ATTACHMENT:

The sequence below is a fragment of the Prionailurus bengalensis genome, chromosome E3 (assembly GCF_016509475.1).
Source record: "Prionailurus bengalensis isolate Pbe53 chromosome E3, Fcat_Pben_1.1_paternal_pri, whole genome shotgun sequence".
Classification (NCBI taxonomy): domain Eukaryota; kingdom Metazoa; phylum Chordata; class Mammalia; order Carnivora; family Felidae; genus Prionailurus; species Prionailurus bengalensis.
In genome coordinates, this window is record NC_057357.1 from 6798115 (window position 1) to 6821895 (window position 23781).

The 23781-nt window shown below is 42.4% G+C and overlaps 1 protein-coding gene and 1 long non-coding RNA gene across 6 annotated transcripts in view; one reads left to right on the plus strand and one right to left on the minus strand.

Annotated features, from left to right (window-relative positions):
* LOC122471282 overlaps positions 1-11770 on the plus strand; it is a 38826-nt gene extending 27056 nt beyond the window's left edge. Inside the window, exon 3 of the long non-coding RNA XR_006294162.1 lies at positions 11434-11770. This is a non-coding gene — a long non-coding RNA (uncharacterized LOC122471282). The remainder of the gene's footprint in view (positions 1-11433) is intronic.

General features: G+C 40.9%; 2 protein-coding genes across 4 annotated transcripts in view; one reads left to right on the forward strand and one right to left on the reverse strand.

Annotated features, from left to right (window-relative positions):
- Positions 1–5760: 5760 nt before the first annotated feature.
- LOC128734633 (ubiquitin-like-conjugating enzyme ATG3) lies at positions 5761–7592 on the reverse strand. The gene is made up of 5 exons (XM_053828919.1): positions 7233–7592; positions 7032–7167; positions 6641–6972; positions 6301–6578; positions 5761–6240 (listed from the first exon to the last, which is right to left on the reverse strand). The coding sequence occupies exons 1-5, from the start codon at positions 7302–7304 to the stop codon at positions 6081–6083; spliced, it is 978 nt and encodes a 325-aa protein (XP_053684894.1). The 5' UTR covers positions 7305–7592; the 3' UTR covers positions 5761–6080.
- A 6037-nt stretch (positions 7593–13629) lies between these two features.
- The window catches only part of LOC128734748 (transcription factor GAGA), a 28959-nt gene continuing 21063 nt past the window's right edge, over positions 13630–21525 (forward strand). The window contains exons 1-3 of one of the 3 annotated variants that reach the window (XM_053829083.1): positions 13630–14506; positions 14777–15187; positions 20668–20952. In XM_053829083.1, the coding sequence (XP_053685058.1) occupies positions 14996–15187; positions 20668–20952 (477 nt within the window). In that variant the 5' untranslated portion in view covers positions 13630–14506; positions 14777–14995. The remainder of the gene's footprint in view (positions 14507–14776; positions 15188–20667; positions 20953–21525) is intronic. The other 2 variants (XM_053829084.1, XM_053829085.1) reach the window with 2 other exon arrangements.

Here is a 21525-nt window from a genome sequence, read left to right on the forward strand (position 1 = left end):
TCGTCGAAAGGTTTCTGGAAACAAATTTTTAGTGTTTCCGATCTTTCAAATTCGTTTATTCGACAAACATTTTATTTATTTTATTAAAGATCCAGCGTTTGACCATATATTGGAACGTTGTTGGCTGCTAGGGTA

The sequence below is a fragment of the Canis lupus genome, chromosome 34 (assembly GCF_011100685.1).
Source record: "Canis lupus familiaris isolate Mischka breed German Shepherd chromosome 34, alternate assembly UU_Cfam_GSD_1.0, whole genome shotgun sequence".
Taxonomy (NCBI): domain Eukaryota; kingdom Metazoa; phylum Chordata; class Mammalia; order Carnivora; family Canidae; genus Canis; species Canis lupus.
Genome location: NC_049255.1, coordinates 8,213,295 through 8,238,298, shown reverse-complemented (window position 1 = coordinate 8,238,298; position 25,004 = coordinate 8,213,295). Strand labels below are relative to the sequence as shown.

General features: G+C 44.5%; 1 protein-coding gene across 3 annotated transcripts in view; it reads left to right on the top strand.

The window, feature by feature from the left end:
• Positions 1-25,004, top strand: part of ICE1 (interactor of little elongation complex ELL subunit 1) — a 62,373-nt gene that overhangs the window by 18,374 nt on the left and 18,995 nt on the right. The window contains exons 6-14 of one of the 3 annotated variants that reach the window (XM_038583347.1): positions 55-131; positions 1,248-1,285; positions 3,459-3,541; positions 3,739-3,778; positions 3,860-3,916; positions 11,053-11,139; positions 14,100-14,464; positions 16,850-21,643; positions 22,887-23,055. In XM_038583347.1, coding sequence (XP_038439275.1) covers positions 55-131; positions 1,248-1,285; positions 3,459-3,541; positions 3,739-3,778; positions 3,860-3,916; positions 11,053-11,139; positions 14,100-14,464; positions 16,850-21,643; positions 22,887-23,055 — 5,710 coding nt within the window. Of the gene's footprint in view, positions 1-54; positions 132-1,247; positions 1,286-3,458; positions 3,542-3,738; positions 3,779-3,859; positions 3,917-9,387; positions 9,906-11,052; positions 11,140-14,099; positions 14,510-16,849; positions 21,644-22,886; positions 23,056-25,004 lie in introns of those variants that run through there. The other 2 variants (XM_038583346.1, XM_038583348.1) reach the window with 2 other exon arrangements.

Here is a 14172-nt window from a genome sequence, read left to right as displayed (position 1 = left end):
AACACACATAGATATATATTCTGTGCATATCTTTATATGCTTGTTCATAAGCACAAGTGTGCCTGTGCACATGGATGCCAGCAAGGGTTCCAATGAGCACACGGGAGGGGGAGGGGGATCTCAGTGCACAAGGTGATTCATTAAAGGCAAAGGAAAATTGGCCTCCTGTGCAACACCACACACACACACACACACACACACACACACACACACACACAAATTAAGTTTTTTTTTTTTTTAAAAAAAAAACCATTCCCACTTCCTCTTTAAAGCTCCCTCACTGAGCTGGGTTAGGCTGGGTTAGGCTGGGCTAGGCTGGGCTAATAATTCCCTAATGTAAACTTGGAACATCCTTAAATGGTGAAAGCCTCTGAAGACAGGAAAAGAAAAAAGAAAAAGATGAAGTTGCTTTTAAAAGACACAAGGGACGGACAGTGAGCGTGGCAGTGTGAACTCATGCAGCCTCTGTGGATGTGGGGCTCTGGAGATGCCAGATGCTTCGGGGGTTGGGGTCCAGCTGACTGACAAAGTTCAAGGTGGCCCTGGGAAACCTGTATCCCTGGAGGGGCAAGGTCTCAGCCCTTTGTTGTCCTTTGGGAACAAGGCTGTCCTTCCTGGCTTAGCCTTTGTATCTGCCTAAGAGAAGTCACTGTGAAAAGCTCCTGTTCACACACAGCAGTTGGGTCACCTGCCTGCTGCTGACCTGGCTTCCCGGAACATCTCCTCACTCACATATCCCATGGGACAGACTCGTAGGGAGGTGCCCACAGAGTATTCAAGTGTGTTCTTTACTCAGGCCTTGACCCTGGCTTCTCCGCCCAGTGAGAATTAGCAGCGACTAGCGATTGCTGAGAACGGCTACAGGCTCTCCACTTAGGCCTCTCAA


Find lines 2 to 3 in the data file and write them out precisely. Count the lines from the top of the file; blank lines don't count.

Source record: "Prionailurus bengalensis isolate Pbe53 chromosome E3, Fcat_Pben_1.1_paternal_pri, whole genome shotgun sequence".
Classification (NCBI taxonomy): domain Eukaryota; kingdom Metazoa; phylum Chordata; class Mammalia; order Carnivora; family Felidae; genus Prionailurus; species Prionailurus bengalensis.